Pulmonary signs of coughing, chest pain, and shortness of breath may be due to pulmonary infarcts and can be treated with moderately hot chest packs maintained for 20 to 50 minutes, ending with a brief, mildly cold application, and followed by a heating compress to the chest or a charcoal compress. A heat lamp to the chest can often be helpful, as can a heating pad.

Bone pain should be treated with massage, hot or cold compresses, and by passive or active exercise. It should be remembered that fresh air is a must in the treatment of sickle cell disease. When red blood cells lose their oxygen they are much more susceptible to sickling.

The diet and lifestyle

  • The diet should be well-balanced and chiefly of fruits, vegetables, and whole grains. All other food items should be taken sparingly or omitted, as the influence on the water content of the red blood cells and the capsule must be carefully guarded by preventing increased osmolarity of the plasma. Heavy and concentrated foods give heavy and concentrated plasma with loss of fluid from the red blood cells to the plasma. Since sickled cells themselves make the blood more viscous, nothing should be done that will promote heavier plasma with dissolved sugars, drugs, lipoproteins, and dispersed fats.
  • Only whole grains should be used, and a high fiber diet should be aimed for. Whole grains and legumes contain vitamin E which seems to benefit sickle cell patients.
  • A diet high in folic acid should be taken, which means plenty of greens and other vegetables. Rest should be abundant, particularly in children.
  • Adults need around 8 hours of sleep and some may require a bit more. A half-hour nap taken just before dinner can be very good. Since a rhythmical pattern has been noted in the development of sickle cell crises, a Herculean attempt should be make to keep the patient on a regular schedule 365 days in the year.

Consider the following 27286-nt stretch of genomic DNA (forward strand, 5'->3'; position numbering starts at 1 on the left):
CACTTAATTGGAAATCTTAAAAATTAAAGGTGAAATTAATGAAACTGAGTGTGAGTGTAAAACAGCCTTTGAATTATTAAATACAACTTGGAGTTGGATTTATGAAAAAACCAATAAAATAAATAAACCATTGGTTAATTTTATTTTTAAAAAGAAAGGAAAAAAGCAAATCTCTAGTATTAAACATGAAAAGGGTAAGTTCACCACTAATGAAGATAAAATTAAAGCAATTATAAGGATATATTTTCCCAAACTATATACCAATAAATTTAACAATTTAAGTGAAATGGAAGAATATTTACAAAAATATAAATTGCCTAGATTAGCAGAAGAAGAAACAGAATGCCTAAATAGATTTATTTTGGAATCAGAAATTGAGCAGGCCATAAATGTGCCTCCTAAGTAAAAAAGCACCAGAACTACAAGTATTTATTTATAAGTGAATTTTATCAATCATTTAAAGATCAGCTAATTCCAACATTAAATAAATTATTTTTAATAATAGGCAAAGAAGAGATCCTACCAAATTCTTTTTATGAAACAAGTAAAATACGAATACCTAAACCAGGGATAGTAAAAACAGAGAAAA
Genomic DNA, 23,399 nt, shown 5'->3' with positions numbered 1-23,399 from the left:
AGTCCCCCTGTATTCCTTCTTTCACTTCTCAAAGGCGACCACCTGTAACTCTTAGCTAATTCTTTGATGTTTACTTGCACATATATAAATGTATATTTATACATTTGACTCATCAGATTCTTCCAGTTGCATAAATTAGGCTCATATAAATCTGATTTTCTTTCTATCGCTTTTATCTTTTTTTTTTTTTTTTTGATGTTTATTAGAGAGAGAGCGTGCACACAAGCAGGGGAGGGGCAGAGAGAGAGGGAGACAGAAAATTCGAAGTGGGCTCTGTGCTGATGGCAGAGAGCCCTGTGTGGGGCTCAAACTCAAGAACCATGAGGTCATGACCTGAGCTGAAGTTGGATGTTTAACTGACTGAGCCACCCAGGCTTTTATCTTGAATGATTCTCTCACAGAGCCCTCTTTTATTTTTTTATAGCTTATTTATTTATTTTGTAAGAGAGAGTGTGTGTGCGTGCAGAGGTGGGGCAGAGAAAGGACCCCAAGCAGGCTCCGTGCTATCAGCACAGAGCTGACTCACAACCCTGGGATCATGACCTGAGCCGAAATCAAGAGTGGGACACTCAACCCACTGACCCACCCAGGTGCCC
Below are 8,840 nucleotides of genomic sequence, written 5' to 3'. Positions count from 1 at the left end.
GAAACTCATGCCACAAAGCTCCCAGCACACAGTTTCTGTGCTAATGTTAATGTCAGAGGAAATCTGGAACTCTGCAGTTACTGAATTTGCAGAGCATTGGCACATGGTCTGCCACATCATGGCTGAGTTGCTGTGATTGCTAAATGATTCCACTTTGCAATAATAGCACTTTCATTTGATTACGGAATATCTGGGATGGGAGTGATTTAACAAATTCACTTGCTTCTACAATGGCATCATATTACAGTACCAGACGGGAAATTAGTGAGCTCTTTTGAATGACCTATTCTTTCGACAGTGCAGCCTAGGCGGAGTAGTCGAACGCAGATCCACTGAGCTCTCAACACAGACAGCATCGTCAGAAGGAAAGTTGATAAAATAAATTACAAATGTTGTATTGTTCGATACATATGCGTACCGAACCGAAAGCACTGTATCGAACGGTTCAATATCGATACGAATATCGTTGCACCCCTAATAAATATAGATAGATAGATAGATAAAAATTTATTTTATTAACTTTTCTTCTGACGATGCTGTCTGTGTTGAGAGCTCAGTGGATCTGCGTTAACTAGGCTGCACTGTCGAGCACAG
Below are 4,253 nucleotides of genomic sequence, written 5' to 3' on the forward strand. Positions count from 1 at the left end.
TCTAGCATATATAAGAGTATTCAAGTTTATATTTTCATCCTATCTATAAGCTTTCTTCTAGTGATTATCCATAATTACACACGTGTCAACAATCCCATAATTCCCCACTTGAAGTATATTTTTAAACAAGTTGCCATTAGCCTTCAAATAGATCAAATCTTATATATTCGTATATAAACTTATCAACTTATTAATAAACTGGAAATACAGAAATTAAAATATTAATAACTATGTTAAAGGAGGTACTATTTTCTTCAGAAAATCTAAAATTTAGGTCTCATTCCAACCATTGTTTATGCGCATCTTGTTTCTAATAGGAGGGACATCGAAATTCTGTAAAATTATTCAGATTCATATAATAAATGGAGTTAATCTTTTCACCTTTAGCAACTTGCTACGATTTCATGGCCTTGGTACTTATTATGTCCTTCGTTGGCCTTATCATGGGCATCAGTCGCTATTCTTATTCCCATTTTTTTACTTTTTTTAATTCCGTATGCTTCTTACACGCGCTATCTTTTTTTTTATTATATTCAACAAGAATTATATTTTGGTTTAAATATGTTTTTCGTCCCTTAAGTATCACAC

• Watch out for irregular mealtimes, bedtimes, arising times, exercise times, and elimination times. Exercise should be described as vigorous though not violent.
  • Sickle cell patients should drink large amounts of water and should eat much raw food with its extra amount of water.

  • They should not use concentrated foods as these tend to dehydrate the red blood cells and make the blood more viscid or thick and heavy. Concentrated foods include all animal products—meat, milk, eggs, and cheese—also all other foods that have a high calorie concentration per unit volume of food – nuts, wheat germ, oil, margarine, mayonnaise, fried foods, free sugars, and most refined foods.

  • Regular exercise is good for sickle cell patients, as the appetite for food is better controlled and the appetite for water is promoted. Exercise causes oxygen to perfuse all tissues better, including red blood cells. While it should not be overdone, exercise is an important adjunct to any treatment routine for sickle cell anemia.

Other important guides

A person with sickle cell disease should stay away from alcohol entirely. Red blood cells do poorly when exposed to alcohol. They tend to cluster together and impede flow into capillaries. Avoid getting chilled as the slowed circulation can reduce the oxygen content of the red blood cells, and the low tissue oxygenation can cause a crisis.

The person with sickle cell disease should avoid areas of decreased oxygen tension. That would include hiking or camping at high altitudes and flying in unpressurized airplanes. If at all possible one should avoid surgery because of the stress of anesthesia.

Dentists should not use nitrous oxide or any other form of general anesthesia. A warm climate at or near sea level represents the best geographical location for the patient with sickle cell disease, and a rural setting is by far the most conducive to health.

“Healthy Lifestyle Matters in Prevention of Diseases”


For more information contact: 

Silvia Rojas Reyes, 

N.D., Health & Life Coach

 (Lifestyle Medicine, Harvard)


Phone: 44- 756 24 25 749



“Healthy Lifestyle Matters in Prevention of Diseases”  SRR


Amazing Natural Medicine